Warning: This is not spoiler-free and deals with the subjects of abuse and suicide.
As a long-time fan of Leigh Whannell’s work, I have been eagerly awaiting his third directorial feature since its initial announcement. While I will automatically go see and support whatever he puts out in the world, what sparked my excitement for this particular project was his approach to the source material of “The Invisible Man.” Rather than tell another classic adaptation of the H.G. Wells novel, he instead uses the basic idea to reframe the narrative from the perspective of a female victim of domestic abuse.
As a screenwriter, Whannell has previously explored the themes of abuse in “Insidious: The Last Key.” The fourth installment of the franchise delves into Elise’s (Lin Shaye) traumatic childhood, revealing that as a child she ran away from home to escape her abusive father. This film came out within a month of me leaving an abusive home myself. It resonated with me in ways I could not expect walking into the theater. But watching Elise leave everything she knew behind and exclaiming, “I won’t let you hurt me any more,” was incredibly powerful. So when I heard about Whannell’s approach to “The Invisible Man,” I knew the topic would be handled in effective way.
While the film features plenty of physical scares that a man turned invisible can carry out, the true horror throughout is the abuse done to Cecelia Kass (Elizabeth Moss) by her boyfriend Adrian Griffin (Oliver Jackson-Cohen). What starts as emotional manipulation and control eventually turns to physical and sexual assault. After a close escape from Adrian’s isolated house to the safety of her friend James’ (Aldis Hodge) house, Cecelia confesses to him and to her sister Emily (Harriet Dyer) that Adrian controlled every aspect of her life: what she wore, when went out, even what she thought. He also tried to impregnate her as insurance for never leaving him. She snuck in birth control but knew it was only a matter of time before he found that out as well, which led to her finally leaving him.
I appreciate that none of this is seen on-screen to be exploitative and shocking. It instead relies on Moss’ performance to elucidate Cecelia’s trauma. There is also no judgment on Cecelia’s part as some victims may receive from those she confides in. No “Why didn’t you leave him sooner?”/”Why didn’t you tell us sooner?” etc. James and Emily are clearly focused instead on Cecelia’s healing and moving forward. That all becomes more complicated when Cecelia begins to suspect that Adrian, who allegedly died by suicide after she left him, is not dead at all and is back to torment her. No one believes her, allowing the story to demonstrate elements of gaslighting.
Gaslighting is a common technique abusers use on their victims. It is a form of psychological manipulation and control intended to cause doubt in the victim’s mind. Gaslighting can even cause the victim to question their own reality and sanity. Cecelia even claims about Adrian, “This is what he does. He makes me feel like I’m the crazy one.” His will states that Cecelia must be of sound mind in order to inherit the five million dollars he leaves her. The concept of an invisible man and being haunted by what you can’t see is the film’s clever way of illustrating gaslighting. Obviously, no one believes Cecelia. It parallels the way folks will refuse to believe abuse victims. “But so and so is so nice to me!” The victim’s very real experience is denied by others because what cannot be seen cannot be believed. My abuser rarely showed his true colors to people and, like Adrian, knew how to charm and manipulate people away from thinking otherwise.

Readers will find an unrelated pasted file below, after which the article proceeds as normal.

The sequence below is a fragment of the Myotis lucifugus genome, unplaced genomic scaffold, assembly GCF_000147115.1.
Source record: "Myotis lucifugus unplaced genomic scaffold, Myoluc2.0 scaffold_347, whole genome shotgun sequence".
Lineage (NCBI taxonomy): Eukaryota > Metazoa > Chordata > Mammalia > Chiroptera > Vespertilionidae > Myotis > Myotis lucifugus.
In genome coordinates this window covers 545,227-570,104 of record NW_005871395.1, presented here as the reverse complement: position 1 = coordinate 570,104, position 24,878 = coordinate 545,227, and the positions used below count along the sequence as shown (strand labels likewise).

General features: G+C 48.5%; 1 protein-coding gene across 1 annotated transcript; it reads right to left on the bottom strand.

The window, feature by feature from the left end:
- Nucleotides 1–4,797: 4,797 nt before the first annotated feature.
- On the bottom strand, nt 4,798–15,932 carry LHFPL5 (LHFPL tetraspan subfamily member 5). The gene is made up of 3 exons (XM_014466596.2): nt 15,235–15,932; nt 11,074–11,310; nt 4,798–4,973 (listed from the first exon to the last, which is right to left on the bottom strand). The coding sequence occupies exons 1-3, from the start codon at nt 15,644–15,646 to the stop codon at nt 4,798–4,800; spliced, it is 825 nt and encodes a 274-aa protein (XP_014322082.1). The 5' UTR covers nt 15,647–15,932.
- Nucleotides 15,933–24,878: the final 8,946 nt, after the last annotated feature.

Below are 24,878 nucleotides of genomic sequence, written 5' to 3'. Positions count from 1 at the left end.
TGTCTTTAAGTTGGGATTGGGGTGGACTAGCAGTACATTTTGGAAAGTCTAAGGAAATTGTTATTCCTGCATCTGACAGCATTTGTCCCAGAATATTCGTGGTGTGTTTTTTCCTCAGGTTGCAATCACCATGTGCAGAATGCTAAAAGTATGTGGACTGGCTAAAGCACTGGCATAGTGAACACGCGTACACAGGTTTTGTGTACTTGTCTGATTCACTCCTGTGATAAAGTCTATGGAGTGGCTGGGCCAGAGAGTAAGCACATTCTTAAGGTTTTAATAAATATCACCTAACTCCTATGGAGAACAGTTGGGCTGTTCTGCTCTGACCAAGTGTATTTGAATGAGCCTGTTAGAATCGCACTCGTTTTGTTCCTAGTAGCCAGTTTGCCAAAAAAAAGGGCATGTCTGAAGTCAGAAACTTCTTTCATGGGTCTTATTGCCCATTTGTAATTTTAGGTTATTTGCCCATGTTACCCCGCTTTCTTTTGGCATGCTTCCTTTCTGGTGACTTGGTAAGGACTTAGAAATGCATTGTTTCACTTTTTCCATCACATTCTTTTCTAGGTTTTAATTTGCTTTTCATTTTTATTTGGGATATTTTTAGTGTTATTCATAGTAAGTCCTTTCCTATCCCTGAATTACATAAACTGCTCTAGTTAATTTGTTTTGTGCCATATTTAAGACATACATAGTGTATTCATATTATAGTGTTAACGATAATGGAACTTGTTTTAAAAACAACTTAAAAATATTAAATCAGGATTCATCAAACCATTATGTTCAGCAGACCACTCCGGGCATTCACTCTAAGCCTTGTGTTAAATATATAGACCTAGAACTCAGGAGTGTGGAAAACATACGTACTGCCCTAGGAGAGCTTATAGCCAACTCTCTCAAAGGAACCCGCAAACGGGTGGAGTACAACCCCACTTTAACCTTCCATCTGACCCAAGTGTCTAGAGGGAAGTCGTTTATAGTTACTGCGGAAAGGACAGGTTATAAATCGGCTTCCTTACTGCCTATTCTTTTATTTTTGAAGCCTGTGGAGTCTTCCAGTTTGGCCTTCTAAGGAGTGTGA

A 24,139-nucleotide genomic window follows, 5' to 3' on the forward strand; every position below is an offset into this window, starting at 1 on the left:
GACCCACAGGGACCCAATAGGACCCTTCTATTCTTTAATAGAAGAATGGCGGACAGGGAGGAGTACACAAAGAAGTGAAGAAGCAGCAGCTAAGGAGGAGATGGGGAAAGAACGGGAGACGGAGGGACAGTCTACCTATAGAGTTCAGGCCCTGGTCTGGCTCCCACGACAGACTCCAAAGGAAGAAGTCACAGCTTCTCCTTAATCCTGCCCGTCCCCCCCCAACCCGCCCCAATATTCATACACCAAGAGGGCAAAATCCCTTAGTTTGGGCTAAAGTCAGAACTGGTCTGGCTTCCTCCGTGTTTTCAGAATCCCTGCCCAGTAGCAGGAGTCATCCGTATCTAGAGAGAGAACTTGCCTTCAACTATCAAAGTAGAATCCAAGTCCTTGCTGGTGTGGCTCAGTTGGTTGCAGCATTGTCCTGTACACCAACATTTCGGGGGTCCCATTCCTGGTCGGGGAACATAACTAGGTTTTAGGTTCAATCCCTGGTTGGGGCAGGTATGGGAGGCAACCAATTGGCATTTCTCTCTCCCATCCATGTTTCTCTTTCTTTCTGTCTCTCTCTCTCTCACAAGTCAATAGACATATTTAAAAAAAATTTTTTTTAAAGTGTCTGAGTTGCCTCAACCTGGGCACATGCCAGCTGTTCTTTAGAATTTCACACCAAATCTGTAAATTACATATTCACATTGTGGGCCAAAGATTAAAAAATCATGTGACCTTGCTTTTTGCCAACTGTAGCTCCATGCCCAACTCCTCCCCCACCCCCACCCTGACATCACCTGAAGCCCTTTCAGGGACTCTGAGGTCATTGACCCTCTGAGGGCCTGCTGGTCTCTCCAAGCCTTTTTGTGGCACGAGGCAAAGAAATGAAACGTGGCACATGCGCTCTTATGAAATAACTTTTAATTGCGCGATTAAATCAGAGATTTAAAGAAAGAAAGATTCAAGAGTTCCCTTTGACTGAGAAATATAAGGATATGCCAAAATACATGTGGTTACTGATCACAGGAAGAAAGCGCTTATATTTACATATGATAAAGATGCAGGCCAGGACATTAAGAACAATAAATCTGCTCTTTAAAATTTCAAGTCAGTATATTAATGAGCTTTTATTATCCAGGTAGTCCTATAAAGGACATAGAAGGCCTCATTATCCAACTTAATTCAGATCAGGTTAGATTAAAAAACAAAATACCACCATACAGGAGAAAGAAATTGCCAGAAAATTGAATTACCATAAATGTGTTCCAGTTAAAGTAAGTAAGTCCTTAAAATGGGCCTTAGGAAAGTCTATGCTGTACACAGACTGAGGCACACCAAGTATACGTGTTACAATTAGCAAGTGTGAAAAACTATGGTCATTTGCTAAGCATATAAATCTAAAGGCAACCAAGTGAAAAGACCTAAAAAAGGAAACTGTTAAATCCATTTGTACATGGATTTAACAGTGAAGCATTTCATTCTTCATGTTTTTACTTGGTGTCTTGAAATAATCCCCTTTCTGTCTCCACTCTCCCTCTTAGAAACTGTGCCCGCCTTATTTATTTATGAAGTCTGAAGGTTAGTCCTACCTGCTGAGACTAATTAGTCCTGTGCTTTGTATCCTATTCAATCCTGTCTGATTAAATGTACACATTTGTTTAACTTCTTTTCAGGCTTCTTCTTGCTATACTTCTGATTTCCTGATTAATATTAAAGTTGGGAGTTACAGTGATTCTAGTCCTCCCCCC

There is clarity to the questions in this film that other films would be tempted to leave open. It has become a tired trope in horror to leave the sanity of women up to ambiguity, that “maybe it was all in your head.” That cliché for this movie would have downplayed Cecelia’s trauma and eventual healing. While no one believes her at first, Cecelia is always certain that Adrian is doing this to her. She is also completely certain that, even after setting up his brother to take the fall, Adrian did it all. It’s helpful to my own experience because to this day, even though I know better, my trauma sometimes makes me believe that I’m overreacting when I’m really not. I admire Cecelia’s strength.
With Adrian back to the land of the living and with zero charges against him, Cecelia knows she can never be truly safe or free. She calls to set up a reunion at hi s house, allowing us to see Adrian’s manipulation at work first-hand. Jackson-Cohen knocks it out of the park here. (It even worked on the audience. A man at the q&a later asked if it really was Adrian in the suit! Duped!!!) We see the charm and fake innocence that abusers utilize as he tells Cecelia he needs her, that he understands her better than anyone else. Textbook manipulation. Cecelia knows better now.
I won’t give away the ending because it is the most satisfied I have felt in a long time at the movies. My audience full-on cheered. I teared up at the final shot. I liken the ending to this film to other horror entries like “Revenge” that give agency to the wronged and the hurt. I’m not saying that you need to be an abusive victim in order to enjoy and appreciate this movie. It’s well-crafted and terrifying film. And while there is a terror to what we cannot see, the true horror is the invisible man as the physical manifestation of how our past trauma can haunt us. I hope that others find catharsis in Cecelia’s journey and the ending’s ultimate “GOOD FOR HER” moment. I never got closer with my abuser, but I at least get to watch Cecelia give Adrian his comeuppance.
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